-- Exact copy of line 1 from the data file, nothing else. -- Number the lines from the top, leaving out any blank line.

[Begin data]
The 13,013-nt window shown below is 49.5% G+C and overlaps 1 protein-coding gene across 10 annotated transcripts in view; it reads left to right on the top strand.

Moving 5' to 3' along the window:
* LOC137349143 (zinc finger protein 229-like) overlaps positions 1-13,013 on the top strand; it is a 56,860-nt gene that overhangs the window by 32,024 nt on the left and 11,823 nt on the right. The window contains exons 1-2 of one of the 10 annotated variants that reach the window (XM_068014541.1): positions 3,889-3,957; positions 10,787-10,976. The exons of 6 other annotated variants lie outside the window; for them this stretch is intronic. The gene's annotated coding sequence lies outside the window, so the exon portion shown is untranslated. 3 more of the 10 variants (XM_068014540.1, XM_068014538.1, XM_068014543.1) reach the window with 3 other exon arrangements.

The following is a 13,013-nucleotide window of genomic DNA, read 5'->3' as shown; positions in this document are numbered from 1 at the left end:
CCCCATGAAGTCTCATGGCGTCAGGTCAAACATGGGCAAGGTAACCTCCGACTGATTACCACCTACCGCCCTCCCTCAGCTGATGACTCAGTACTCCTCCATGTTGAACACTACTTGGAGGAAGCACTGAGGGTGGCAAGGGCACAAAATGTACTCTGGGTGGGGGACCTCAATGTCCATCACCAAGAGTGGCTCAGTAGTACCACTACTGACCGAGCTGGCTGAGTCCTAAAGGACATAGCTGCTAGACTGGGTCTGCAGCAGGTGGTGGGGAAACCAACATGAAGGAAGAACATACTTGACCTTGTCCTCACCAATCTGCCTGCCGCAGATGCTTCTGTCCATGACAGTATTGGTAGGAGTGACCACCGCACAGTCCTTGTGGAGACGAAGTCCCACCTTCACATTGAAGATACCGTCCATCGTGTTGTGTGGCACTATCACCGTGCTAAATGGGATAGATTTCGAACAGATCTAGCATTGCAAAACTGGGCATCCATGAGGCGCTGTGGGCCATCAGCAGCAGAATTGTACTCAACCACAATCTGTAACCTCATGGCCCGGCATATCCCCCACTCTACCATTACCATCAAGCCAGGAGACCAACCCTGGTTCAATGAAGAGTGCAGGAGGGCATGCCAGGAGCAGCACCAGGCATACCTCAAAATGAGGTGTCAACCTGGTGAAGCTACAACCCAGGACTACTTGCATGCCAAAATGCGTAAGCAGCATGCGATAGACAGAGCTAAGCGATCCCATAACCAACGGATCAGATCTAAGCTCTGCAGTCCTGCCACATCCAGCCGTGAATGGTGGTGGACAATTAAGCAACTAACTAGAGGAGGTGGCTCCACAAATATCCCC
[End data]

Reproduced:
The 13,013-nt window shown below is 49.5% G+C and overlaps 1 protein-coding gene across 10 annotated transcripts in view; it reads left to right on the top strand.